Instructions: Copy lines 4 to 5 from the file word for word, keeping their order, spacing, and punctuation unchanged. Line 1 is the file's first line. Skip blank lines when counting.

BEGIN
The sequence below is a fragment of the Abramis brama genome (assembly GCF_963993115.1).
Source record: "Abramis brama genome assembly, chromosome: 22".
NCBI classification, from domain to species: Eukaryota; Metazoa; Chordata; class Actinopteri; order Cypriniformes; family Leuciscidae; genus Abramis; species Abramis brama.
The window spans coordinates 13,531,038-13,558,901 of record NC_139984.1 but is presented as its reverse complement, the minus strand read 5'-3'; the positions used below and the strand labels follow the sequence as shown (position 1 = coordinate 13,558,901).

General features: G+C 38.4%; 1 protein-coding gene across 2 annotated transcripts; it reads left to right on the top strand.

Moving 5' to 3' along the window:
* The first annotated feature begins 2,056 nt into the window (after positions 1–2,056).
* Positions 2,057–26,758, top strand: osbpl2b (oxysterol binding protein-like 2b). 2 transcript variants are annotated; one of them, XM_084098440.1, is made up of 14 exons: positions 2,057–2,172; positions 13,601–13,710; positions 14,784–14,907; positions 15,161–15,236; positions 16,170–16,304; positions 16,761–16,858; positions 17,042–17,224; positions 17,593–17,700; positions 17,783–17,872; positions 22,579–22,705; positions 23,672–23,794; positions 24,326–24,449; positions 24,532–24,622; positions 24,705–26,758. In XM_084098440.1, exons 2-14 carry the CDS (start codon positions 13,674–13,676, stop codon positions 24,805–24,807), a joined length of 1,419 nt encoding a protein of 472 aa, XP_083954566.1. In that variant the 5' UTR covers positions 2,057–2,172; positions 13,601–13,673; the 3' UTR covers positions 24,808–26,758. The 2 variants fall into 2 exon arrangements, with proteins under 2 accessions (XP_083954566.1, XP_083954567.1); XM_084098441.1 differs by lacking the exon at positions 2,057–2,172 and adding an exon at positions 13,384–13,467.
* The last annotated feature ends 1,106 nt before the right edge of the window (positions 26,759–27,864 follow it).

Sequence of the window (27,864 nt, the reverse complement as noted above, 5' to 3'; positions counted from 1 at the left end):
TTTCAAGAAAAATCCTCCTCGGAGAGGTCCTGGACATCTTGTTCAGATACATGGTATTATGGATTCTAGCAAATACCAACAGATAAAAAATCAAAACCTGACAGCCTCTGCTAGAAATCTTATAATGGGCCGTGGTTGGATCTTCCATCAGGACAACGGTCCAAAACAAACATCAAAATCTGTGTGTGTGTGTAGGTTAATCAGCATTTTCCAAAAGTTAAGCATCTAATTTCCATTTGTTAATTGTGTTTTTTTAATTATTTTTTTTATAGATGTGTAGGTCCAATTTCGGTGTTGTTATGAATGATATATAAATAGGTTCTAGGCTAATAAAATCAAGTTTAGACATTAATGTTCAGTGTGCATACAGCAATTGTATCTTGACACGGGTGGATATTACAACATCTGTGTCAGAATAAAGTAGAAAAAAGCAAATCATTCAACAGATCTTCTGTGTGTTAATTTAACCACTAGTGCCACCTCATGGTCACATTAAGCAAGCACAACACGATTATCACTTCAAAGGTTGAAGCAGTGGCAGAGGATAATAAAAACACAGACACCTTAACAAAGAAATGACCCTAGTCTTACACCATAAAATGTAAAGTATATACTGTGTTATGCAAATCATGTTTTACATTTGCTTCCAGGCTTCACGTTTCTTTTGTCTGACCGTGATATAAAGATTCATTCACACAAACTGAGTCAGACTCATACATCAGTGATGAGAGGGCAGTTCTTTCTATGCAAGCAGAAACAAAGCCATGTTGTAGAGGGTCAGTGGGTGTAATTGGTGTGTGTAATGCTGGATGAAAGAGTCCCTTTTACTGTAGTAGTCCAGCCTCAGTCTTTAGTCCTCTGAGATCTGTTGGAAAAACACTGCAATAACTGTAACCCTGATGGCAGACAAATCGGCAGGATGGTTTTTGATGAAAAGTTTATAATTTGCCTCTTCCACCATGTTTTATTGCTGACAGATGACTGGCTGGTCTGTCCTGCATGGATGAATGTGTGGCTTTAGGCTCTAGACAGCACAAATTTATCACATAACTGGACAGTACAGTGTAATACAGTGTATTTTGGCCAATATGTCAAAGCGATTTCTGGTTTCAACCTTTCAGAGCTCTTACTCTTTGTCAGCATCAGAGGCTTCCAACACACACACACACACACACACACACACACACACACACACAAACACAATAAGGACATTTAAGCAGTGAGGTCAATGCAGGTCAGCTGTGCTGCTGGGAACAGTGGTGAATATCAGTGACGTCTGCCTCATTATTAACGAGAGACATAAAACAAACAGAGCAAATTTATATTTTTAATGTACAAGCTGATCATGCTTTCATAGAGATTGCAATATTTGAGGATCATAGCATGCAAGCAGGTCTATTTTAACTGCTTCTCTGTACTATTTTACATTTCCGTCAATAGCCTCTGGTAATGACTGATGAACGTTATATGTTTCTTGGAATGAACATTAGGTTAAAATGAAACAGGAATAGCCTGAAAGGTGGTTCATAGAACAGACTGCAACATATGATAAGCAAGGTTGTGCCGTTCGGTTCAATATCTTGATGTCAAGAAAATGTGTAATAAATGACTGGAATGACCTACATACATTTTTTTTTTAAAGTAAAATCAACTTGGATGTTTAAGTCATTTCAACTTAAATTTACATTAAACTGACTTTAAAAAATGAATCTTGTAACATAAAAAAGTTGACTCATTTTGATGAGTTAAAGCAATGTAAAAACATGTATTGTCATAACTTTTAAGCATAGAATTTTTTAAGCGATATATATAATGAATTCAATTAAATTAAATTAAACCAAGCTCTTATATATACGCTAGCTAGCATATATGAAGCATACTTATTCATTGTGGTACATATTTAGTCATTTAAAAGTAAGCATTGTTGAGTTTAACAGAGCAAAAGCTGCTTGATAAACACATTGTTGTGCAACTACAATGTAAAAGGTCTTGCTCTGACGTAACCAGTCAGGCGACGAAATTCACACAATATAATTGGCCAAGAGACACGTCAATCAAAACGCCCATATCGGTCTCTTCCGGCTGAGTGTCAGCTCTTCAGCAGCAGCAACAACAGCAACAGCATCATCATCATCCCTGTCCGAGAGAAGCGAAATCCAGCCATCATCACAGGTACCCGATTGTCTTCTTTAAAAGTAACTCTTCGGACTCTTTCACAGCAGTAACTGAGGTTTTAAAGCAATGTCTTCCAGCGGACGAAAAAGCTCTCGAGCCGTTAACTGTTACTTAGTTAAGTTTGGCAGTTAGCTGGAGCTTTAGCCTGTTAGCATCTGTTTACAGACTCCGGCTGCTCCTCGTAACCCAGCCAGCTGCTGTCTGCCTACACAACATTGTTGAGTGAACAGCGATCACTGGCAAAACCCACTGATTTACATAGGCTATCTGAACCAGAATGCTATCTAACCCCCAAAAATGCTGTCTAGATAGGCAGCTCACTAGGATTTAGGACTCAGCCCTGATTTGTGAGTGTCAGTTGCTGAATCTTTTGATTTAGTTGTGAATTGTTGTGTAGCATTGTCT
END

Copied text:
The window spans coordinates 13,531,038-13,558,901 of record NC_139984.1 but is presented as its reverse complement, the minus strand read 5'-3'; the positions used below and the strand labels follow the sequence as shown (position 1 = coordinate 13,558,901).

General features: G+C 38.4%; 1 protein-coding gene across 2 annotated transcripts; it reads left to right on the top strand.